The interior of Jenny Slot Canyon through a fisheye lens, featuring a two-layered erosion pattern known as “tafoni.” The result here is a comic-threatening voracious look in the rock. Taken in Snow Canyon State Park, in SW Utah.
Tafoni is created by the chemical action of salt water on sandstone or granite over many millions of years. The salt water weakens the chemical bonds of the rock intermittently, and the weaker parts are washed away, leaving the tafoni pattern. When encountered in desert areas, as they are here, the tafoni indicate the past presence of shallow seas. Here the fisheye exaggerates the gape of the face-in-the-rock, creating a comical fright-grimace out of the double-layered tafoni.
About Joel Simpson:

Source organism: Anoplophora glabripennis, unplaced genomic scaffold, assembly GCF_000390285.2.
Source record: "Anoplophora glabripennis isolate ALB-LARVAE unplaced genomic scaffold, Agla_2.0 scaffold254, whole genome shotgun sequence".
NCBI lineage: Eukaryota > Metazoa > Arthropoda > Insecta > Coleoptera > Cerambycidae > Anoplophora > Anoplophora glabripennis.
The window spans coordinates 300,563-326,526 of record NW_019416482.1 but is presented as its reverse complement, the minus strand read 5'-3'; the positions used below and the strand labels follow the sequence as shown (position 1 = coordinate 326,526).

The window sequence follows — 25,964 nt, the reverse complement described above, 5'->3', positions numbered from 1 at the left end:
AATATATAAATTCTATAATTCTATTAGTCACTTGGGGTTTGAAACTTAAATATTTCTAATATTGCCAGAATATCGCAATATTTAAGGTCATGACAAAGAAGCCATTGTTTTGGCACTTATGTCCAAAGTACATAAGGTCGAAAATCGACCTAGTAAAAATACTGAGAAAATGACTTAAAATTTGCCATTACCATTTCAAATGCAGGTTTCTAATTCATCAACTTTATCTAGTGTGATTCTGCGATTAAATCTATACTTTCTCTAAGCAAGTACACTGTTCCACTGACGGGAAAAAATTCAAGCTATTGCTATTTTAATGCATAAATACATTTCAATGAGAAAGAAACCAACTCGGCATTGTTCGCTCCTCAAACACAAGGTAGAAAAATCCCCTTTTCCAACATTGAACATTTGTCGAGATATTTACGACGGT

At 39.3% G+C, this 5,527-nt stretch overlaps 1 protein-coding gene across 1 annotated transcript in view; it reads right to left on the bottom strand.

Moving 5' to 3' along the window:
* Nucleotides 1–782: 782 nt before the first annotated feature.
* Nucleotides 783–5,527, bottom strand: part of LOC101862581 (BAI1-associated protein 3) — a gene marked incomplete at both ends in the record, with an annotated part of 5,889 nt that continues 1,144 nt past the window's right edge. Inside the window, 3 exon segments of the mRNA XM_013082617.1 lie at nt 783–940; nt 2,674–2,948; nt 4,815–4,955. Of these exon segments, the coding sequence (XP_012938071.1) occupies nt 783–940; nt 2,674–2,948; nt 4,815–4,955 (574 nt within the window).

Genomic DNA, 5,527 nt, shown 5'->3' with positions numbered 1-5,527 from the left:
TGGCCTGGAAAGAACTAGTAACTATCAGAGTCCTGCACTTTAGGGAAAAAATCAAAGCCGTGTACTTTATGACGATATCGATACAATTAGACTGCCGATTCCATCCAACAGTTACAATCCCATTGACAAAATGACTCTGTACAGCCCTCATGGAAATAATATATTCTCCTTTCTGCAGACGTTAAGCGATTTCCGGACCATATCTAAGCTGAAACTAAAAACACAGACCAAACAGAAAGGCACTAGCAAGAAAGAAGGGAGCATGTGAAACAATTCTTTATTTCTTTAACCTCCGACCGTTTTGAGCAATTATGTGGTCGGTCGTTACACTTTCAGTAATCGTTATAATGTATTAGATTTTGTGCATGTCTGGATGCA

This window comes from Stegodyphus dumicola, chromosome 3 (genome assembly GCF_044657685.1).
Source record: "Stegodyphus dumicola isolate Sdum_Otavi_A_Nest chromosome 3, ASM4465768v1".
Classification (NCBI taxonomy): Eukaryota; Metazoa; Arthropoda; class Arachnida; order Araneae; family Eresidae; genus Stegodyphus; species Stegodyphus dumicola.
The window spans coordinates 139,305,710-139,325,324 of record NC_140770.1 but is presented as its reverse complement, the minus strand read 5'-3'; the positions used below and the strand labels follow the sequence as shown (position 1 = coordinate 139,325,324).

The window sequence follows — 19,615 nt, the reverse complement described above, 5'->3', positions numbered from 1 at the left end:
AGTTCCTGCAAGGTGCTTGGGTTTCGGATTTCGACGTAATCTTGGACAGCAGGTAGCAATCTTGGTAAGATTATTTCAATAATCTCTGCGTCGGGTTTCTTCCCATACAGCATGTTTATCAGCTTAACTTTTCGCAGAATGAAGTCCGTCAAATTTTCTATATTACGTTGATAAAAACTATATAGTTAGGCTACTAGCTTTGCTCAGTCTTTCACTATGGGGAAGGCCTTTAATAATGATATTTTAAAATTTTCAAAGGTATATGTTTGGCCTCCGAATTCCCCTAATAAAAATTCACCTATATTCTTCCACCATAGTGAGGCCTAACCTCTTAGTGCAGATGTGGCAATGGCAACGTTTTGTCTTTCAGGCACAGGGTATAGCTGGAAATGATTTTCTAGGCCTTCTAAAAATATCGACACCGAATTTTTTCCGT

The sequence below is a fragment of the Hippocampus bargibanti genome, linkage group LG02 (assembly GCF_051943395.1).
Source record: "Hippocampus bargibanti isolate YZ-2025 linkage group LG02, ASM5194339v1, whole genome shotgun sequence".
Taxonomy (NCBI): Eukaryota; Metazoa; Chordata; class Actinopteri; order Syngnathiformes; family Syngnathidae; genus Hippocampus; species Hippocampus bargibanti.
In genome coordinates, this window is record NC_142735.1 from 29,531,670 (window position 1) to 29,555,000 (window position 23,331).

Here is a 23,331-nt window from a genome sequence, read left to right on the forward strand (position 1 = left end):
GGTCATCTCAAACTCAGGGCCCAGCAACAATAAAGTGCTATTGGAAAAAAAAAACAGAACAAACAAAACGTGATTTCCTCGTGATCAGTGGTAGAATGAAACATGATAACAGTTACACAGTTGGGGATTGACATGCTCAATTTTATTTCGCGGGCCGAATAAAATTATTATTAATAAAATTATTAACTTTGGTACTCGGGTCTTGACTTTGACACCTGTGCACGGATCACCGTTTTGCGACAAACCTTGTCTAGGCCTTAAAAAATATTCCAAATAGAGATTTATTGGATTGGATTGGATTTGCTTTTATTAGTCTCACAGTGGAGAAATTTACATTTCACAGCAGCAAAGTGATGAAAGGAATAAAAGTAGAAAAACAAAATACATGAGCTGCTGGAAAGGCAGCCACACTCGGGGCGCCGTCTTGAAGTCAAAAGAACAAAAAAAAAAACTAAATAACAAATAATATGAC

A NJ native, with a PhD from Brown in comparative literature, Simpson went pro as a photographer in 2002, after teaching college English, French, and Italian, and playing jazz piano professionally in New Orleans. Since then, his work has shown extensively in solo and group shows in the US and Europe, been published many times, and has won awards, and is part of the permanent collections at the Paris Musée de l’érotisme and the Williamsburg (Brooklyn) Art and Historical Center. His book of geological photography, EARTHFORMS: Intimate Portraits of Our Planet, won a GOLD Nautilus Book Award for 2019. earthforms.net.